Heart failure is a serious condition in which the heart muscle can no longer pump an adequate amount of blood and oxygen to the rest of the body.
While heart failure does not mean the heart has stopped beating, it does have serious implications for a person’s health. Doctors will usually prescribe medication and strongly recommend lifestyle changes to help a patient live as long as possible. In some cases, a heart transplant may be recommended.
To keep your heart healthy, Uzma Iqbal, MD, a cardiologist with Sands-Constellation Center for Critical Care, has some ideas about healthy decisions you can make each day:
The phrase ‘everything in moderation’ has a lot of truth behind it. If you have a diet that is heavy in fat, cholesterol, and sodium, you will need to significantly cut back on your consumption.
Focusing on eating less meats, and more fruits, and vegetables is a good place to start.
Excessive alcohol consumption can also increase your risk of heart failure. The CDC recommends not having more than two drinks each day for men, and no more than one drink each day for women.
Tobacco users who smoke consistently repeatedly raise their risk of heart failure and other heart-related conditions. Smoking allows more plaque to build up along the walls of the arteries. Over time, plaque hardens and narrows the walls of the arteries, which makes them more likely to experience a blockage.
Smoking cigarettes causes approximately one in five deaths each year in the United States, according to the National Institutes of Health.
“The sooner you quit, the sooner your risk of heart disease or heart failure begins to decrease,” Dr. Iqbal said.
A person’s weight is one of many different factors when considering their overall health. Two people can weigh the exact same amount and have drastically different health conditions.
Obesity is often considered a risk because it can go hand in hand with other health problems that are linked to heart failure.
“In some cases, people who are obese may also have diabetes or high blood pressure,” Dr. Iqbal said. “Those can be big contributing factors to a higher risk of heart failure.”
Having a conversation with your primary care provider and heart doctor can be a good start in determining how you can begin working toward a healthy weight.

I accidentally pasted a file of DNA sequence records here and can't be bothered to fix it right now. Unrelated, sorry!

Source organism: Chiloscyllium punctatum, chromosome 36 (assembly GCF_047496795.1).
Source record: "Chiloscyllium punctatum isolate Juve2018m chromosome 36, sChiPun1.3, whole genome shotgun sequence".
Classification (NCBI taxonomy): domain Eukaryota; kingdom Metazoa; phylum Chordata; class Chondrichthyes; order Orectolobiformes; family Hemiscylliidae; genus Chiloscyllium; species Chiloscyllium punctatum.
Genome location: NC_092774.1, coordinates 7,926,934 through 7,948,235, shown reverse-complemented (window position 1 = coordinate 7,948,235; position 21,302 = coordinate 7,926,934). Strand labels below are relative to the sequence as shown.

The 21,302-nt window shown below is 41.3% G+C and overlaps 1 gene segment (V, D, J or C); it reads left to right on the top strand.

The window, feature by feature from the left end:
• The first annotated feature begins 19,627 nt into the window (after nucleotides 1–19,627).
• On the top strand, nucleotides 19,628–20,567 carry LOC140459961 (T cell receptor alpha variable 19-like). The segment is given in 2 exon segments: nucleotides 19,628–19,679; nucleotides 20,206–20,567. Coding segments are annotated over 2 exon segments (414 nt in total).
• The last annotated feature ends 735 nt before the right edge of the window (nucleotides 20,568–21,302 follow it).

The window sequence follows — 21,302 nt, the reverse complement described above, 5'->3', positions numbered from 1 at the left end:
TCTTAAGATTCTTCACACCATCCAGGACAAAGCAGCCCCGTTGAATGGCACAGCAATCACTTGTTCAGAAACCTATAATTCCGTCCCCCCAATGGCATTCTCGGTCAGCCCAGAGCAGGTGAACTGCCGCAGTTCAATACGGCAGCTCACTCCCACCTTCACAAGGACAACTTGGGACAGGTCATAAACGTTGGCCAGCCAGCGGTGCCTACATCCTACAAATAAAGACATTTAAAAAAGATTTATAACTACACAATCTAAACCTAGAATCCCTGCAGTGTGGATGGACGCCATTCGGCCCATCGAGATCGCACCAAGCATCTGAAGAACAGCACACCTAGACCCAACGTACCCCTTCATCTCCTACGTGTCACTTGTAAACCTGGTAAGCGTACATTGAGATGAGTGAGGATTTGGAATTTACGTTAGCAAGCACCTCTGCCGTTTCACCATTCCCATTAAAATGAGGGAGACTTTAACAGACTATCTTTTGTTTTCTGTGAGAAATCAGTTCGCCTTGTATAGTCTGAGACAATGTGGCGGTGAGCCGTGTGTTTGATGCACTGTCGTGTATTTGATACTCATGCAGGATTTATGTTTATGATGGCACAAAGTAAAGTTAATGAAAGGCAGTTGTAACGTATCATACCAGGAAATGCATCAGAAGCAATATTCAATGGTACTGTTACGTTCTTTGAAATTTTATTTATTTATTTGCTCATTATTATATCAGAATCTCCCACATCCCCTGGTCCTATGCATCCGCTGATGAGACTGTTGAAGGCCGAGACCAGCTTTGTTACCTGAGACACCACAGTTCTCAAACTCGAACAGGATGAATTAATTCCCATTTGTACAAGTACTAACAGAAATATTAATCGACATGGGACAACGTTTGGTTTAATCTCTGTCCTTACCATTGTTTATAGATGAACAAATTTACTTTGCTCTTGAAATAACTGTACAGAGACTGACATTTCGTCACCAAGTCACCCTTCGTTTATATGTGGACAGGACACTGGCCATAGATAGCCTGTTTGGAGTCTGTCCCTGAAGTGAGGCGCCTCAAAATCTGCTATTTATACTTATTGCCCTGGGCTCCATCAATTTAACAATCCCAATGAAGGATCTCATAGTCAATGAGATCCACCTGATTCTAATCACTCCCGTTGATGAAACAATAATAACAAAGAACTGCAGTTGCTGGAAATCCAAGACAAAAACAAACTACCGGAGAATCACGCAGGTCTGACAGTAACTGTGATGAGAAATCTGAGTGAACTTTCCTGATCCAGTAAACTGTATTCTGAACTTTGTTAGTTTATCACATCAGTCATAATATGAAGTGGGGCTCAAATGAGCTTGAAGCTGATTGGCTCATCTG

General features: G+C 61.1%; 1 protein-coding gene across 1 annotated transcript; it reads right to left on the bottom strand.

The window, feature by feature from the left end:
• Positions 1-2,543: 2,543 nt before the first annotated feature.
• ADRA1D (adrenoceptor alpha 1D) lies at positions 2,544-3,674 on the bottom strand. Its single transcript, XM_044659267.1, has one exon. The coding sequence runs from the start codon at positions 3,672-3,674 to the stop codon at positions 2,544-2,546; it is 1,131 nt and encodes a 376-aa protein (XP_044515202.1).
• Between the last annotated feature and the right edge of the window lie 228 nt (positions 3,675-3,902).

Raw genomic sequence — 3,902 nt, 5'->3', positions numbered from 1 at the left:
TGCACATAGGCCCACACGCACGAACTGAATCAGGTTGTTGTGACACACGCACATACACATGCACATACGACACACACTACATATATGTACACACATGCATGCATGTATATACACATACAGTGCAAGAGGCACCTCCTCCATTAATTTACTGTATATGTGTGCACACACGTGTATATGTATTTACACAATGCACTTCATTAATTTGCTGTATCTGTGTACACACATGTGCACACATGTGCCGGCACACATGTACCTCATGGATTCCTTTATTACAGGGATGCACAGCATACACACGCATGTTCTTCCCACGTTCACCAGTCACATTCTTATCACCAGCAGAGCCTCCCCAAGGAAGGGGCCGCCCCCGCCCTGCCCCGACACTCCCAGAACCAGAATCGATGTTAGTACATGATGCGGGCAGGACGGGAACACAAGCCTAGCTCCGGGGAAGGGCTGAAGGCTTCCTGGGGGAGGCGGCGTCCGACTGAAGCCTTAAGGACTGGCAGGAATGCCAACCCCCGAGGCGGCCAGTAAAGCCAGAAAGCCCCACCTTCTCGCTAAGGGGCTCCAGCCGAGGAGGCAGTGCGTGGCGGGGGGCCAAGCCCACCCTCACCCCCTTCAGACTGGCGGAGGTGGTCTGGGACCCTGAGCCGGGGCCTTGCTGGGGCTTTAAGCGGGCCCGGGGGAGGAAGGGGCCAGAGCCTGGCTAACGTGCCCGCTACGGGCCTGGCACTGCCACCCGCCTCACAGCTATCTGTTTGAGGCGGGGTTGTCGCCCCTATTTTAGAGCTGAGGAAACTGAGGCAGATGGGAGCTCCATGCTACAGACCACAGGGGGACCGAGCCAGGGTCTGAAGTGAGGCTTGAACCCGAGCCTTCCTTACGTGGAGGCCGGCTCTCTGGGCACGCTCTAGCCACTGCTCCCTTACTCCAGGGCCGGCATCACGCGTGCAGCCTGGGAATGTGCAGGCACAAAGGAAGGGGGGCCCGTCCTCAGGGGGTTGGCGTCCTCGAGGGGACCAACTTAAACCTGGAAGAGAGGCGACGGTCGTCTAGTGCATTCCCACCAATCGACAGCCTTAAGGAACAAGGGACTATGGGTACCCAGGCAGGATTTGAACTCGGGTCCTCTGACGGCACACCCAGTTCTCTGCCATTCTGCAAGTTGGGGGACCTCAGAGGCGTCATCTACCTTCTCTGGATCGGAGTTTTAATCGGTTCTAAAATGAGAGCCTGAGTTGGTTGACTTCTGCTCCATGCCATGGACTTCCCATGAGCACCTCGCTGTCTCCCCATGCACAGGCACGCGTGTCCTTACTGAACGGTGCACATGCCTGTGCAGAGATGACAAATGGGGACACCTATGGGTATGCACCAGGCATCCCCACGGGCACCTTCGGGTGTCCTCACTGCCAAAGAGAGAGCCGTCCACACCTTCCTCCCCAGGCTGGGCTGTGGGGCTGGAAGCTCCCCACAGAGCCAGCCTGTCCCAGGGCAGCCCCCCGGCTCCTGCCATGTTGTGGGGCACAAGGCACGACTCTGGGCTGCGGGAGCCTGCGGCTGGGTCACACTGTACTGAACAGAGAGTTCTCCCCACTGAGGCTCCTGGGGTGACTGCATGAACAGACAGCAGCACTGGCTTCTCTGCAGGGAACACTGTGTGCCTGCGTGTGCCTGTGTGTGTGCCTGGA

Exercise is one of the most common recommendations when it comes to improving a person’s health. Getting 30-60 minutes of exercise each day is a good goal to set and can have plenty of benefits.
As you exercise on a more regular basis, the muscles in your heart strengthen and help to improve your circulation. It can help to lower your blood pressure and reduce the risk of obesity.
“You don’t need to jump in and start training for a marathon,” Dr. Iqbal said. “Start small and work your way up to what works for you.”
There are more ways than just sports to get in that 30-60 minutes of staying active. Walking your dog, working in a garden, dancing, hiking, and cleaning are just a few ways to work toward that goal.
Several things can put you at a higher risk of heart failure. Some may not be within your control because they are hereditary. Others can be lessened with medication or lifestyle changes. Those include:
Stress can affect your mental and physical health. That is the case in both positive and negative life events. Buying a new home, getting married, and having a child are typically happy events – but can also induce stress.
How you handle that stress can affect your body – including your heart. Making poor eating choices and cutting back on exercise can increase the risk of obesity and high blood pressure. That, in turn, can increase the risk of heart failure.
Finding coping strategies for stress is important. Seeking out a therapist or counselor could be a good idea for you. Other people deal with stress with different practices, including:
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